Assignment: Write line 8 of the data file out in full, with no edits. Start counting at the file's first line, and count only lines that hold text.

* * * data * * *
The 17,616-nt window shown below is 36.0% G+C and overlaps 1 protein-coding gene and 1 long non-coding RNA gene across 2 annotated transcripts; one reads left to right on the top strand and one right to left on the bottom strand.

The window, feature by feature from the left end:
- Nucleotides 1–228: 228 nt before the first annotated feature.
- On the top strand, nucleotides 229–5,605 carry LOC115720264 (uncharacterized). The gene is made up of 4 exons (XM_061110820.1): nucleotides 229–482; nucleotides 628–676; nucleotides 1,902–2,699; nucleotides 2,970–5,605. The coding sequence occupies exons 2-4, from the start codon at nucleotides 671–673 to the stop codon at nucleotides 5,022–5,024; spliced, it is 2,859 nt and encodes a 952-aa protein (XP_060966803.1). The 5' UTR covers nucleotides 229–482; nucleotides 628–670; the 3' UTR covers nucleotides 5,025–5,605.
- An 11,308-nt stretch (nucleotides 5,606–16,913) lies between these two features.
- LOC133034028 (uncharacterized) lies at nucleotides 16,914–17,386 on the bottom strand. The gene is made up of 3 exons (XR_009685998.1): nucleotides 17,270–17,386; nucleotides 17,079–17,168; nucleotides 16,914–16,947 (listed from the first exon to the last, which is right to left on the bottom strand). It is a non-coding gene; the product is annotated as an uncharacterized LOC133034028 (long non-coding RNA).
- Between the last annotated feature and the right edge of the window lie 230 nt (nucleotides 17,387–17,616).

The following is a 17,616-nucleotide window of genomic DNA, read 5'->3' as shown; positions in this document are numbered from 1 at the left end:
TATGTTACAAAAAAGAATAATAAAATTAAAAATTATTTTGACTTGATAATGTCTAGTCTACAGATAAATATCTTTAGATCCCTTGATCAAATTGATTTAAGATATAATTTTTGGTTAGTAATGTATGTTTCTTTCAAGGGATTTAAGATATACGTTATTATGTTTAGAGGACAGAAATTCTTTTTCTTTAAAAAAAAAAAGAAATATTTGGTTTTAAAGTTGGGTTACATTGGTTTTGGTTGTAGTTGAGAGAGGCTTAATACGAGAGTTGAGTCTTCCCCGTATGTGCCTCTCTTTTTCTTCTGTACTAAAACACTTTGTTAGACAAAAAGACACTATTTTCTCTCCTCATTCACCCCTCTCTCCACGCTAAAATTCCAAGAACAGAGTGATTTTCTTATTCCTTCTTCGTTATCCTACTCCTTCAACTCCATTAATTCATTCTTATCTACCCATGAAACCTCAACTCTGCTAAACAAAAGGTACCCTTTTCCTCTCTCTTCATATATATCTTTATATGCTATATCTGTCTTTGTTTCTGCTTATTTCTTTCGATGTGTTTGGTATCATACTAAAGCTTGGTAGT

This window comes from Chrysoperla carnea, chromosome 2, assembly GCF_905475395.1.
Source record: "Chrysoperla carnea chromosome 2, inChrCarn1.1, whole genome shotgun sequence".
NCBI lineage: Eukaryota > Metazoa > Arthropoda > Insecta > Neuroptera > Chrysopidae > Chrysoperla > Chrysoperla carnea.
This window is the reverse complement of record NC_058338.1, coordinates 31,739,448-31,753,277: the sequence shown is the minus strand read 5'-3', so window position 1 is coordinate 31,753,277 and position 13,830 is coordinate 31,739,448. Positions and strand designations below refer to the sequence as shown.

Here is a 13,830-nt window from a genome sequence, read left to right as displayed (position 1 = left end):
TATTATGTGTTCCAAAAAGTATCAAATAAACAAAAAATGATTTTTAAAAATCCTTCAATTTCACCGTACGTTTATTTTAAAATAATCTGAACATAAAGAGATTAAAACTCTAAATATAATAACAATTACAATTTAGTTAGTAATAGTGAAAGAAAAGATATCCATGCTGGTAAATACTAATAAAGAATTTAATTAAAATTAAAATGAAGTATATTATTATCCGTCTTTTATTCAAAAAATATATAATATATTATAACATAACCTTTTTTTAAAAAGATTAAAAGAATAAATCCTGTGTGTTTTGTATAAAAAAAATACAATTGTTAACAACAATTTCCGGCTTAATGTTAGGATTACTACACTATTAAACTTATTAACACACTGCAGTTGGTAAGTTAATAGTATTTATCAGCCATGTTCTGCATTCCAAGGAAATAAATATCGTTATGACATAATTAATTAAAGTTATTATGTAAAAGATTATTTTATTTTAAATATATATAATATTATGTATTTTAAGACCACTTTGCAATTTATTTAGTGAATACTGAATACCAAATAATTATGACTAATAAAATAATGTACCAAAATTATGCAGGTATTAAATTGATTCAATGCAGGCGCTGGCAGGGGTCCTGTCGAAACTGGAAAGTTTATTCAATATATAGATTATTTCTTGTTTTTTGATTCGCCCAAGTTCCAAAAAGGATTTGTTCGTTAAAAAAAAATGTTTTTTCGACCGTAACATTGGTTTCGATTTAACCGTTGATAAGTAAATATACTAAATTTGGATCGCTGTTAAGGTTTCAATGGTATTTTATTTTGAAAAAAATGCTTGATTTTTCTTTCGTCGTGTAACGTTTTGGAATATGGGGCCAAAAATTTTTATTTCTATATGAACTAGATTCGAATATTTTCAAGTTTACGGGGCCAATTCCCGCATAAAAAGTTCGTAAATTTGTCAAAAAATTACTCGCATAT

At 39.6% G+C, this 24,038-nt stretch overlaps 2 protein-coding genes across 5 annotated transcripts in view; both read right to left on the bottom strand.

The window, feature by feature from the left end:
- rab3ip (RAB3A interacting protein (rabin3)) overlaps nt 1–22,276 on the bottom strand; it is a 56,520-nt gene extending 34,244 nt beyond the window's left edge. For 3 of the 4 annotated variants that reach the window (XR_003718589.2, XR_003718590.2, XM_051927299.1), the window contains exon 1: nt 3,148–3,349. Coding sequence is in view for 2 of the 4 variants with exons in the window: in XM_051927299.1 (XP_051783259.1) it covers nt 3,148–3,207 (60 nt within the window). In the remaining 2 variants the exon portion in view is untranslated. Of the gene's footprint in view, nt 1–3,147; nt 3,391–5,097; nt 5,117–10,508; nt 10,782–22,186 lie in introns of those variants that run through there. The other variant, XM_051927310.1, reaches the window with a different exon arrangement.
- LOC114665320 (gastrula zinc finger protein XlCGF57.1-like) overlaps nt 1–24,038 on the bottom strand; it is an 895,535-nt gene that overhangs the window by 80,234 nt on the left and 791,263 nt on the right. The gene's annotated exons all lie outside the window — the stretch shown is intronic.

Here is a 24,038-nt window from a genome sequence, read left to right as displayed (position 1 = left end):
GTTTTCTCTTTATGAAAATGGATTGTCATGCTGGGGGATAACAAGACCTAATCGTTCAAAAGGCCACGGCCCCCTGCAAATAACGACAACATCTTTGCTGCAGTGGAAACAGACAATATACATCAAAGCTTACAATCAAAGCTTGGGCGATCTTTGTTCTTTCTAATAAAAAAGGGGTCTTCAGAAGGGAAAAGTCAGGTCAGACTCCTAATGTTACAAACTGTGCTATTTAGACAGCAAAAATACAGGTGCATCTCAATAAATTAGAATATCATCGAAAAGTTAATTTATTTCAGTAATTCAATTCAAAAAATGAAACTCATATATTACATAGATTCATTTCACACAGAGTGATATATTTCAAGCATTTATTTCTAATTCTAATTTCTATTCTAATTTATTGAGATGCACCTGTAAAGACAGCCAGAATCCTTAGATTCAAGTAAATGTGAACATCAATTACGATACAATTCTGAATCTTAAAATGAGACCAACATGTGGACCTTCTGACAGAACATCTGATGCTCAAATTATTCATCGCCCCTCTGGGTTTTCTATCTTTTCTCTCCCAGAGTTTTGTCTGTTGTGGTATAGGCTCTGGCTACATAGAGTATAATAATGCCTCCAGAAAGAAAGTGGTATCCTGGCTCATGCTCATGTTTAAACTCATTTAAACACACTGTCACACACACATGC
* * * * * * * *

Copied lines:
The following is a 17,616-nucleotide window of genomic DNA, read 5'->3' as shown; positions in this document are numbered from 1 at the left end: